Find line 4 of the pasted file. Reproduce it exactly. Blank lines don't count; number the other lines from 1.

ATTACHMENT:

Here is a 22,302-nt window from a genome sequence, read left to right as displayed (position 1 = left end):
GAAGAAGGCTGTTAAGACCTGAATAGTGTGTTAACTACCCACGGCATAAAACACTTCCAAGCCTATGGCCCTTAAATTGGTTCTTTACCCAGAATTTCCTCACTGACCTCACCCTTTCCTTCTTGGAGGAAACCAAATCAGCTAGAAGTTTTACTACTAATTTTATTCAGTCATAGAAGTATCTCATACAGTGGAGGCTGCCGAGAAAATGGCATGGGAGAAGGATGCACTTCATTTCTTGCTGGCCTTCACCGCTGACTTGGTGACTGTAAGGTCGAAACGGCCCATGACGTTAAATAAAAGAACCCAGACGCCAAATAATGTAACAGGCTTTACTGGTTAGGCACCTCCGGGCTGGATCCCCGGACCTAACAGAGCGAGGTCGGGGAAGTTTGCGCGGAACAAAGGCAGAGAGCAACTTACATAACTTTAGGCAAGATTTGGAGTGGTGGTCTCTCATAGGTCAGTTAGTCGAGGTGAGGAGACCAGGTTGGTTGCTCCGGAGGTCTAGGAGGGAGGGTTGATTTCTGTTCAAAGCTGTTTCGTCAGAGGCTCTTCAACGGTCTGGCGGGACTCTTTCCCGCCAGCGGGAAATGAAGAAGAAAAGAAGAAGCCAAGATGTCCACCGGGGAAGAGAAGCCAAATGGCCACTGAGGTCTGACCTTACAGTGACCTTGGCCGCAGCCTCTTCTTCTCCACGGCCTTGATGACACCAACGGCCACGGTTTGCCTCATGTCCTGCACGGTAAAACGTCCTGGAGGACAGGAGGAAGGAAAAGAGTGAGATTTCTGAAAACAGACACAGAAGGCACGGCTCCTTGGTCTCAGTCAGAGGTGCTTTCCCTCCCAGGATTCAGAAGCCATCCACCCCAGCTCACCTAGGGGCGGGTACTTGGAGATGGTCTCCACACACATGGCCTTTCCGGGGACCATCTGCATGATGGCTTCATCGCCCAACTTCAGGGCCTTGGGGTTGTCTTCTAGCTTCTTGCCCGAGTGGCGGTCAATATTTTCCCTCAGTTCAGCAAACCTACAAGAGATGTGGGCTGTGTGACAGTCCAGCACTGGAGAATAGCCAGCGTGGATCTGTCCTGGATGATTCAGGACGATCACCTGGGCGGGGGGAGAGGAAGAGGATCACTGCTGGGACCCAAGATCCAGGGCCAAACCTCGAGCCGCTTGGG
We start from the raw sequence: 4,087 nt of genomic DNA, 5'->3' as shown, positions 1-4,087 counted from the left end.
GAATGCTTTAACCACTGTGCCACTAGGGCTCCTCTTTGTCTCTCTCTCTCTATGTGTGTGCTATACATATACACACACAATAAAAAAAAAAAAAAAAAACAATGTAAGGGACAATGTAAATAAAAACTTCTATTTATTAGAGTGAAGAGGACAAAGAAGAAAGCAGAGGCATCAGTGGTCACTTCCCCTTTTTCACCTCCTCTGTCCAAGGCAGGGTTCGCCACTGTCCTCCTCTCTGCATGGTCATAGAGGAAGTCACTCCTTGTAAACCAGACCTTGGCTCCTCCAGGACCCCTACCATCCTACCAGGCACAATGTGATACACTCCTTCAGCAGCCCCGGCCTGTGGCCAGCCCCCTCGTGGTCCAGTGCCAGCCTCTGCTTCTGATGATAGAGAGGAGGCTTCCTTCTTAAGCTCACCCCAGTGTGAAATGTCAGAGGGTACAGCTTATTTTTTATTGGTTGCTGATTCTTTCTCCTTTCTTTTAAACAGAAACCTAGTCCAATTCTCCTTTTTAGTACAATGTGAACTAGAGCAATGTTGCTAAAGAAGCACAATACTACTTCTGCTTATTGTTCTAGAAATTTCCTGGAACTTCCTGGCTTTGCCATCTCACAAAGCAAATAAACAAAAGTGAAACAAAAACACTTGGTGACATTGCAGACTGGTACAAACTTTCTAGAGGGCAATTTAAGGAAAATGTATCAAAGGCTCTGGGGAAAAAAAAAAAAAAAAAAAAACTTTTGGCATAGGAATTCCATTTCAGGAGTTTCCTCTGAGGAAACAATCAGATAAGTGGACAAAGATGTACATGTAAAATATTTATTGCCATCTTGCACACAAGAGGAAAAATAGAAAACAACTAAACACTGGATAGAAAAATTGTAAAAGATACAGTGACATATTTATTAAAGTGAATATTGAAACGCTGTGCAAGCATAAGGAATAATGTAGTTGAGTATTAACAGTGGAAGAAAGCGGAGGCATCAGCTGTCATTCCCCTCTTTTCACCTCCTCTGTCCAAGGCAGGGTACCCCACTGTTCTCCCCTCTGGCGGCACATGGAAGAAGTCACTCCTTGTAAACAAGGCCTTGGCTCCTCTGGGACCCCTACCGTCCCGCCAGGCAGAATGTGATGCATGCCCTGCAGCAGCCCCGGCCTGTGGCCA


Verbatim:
GAATGCTTTAACCACTGTGCCACTAGGGCTCCTCTTTGTCTCTCTCTCTCTATGTGTGTGCTATACATATACACACACAATAAAAAAAAAAAAAAAAAACAATGTAAGGGACAATGTAAATAAAAACTTCTATTTATTAGAGTGAAGAGGACAAAGAAGAAAGCAGAGGCATCAGTGGTCACTTCCCCTTTTTCACCTCCTCTGTCCAAGGCAGGGTTCGCCACTGTCCTCCTCTCTGCATGGTCATAGAGGAAGTCACTCCTTGTAAACCAGACCTTGGCTCCTCCAGGACCCCTACCATCCTACCAGGCACAATGTGATACACTCCTTCAGCAGCCCCGGCCTGTGGCCAGCCCCCTCGTGGTCCAGTGCCAGCCTCTGCTTCTGATGATAGAGAGGAGGCTTCCTTCTTAAGCTCACCCCAGTGTGAAATGTCAGAGGGTACAGCTTATTTTTTATTGGTTGCTGATTCTTTCTCCTTTCTTTTAAACAGAAACCTAGTCCAATTCTCCTTTTTAGTACAATGTGAACTAGAGCAATGTTGCTAAAGAAGCACAATACTACTTCTGCTTATTGTTCTAGAAATTTCCTGGAACTTCCTGGCTTTGCCATCTCACAAAGCAAATAAACAAAAGTGAAACAAAAACACTTGGTGACATTGCAGACTGGTACAAACTTTCTAGAGGGCAATTTAAGGAAAATGTATCAAAGGCTCTGGGGAAAAAAAAAAAAAAAAAAAAACTTTTGGCATAGGAATTCCATTTCAGGAGTTTCCTCTGAGGAAACAATCAGATAAGTGGACAAAGATGTACATGTAAAATATTTATTGCCATCTTGCACACAAGAGGAAAAATAGAAAACAACTAAACACTGGATAGAAAAATTGTAAAAGATACAGTGACATATTTATTAAAGTGAATATTGAAACGCTGTGCAAGCATAAGGAATAATGTAGTTGAGTATTAACAGTGGAAGAAAGCGGAGGCATCAGCTGTCATTCCCCTCTTTTCACCTCCTCTGTCCAAGGCAGGGTACCCCACTGTTCTCCCCTCTGGCGGCACATGGAAGAAGTCACTCCTTGTAAACAAGGCCTTGGCTCCTCTGGGACCCCTACCGTCCCGCCAGGCAGAATGTGATGCATGCCCTGCAGCAGCCCCGGCCTGTGGCCA